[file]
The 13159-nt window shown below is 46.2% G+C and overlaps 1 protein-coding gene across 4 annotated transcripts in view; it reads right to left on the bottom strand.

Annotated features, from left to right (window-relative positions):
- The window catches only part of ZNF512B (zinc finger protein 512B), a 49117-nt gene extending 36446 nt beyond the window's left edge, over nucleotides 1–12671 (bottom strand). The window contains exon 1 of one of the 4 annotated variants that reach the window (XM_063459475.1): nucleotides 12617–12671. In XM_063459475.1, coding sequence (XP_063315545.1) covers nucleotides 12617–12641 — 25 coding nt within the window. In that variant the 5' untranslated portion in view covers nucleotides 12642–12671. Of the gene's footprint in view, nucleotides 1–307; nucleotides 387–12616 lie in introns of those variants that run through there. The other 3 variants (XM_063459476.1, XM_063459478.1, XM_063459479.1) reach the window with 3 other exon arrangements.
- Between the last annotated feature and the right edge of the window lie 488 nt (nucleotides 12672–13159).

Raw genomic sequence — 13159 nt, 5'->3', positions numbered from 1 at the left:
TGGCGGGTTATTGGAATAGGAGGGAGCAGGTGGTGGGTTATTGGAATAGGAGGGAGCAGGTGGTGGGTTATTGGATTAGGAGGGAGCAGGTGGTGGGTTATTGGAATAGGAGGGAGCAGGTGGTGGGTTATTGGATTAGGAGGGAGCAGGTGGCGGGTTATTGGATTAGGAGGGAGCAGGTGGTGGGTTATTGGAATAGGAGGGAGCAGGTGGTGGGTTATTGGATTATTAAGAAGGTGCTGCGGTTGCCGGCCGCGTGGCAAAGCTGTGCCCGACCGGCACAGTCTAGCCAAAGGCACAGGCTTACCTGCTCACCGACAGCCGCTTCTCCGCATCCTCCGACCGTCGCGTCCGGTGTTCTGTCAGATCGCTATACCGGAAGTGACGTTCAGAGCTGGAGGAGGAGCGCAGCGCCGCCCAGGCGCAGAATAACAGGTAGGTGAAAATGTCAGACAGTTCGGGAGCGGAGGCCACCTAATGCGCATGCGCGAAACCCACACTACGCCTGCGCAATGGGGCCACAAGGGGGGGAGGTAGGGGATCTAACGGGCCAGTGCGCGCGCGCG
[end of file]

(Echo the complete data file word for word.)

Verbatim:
The 13159-nt window shown below is 46.2% G+C and overlaps 1 protein-coding gene across 4 annotated transcripts in view; it reads right to left on the bottom strand.

Annotated features, from left to right (window-relative positions):
- The window catches only part of ZNF512B (zinc finger protein 512B), a 49117-nt gene extending 36446 nt beyond the window's left edge, over nucleotides 1–12671 (bottom strand). The window contains exon 1 of one of the 4 annotated variants that reach the window (XM_063459475.1): nucleotides 12617–12671. In XM_063459475.1, coding sequence (XP_063315545.1) covers nucleotides 12617–12641 — 25 coding nt within the window. In that variant the 5' untranslated portion in view covers nucleotides 12642–12671. Of the gene's footprint in view, nucleotides 1–307; nucleotides 387–12616 lie in introns of those variants that run through there. The other 3 variants (XM_063459476.1, XM_063459478.1, XM_063459479.1) reach the window with 3 other exon arrangements.
- Between the last annotated feature and the right edge of the window lie 488 nt (nucleotides 12672–13159).

Raw genomic sequence — 13159 nt, 5'->3', positions numbered from 1 at the left:
TGGCGGGTTATTGGAATAGGAGGGAGCAGGTGGTGGGTTATTGGAATAGGAGGGAGCAGGTGGTGGGTTATTGGATTAGGAGGGAGCAGGTGGTGGGTTATTGGAATAGGAGGGAGCAGGTGGTGGGTTATTGGATTAGGAGGGAGCAGGTGGCGGGTTATTGGATTAGGAGGGAGCAGGTGGTGGGTTATTGGAATAGGAGGGAGCAGGTGGTGGGTTATTGGATTATTAAGAAGGTGCTGCGGTTGCCGGCCGCGTGGCAAAGCTGTGCCCGACCGGCACAGTCTAGCCAAAGGCACAGGCTTACCTGCTCACCGACAGCCGCTTCTCCGCATCCTCCGACCGTCGCGTCCGGTGTTCTGTCAGATCGCTATACCGGAAGTGACGTTCAGAGCTGGAGGAGGAGCGCAGCGCCGCCCAGGCGCAGAATAACAGGTAGGTGAAAATGTCAGACAGTTCGGGAGCGGAGGCCACCTAATGCGCATGCGCGAAACCCACACTACGCCTGCGCAATGGGGCCACAAGGGGGGGAGGTAGGGGATCTAACGGGCCAGTGCGCGCGCGCG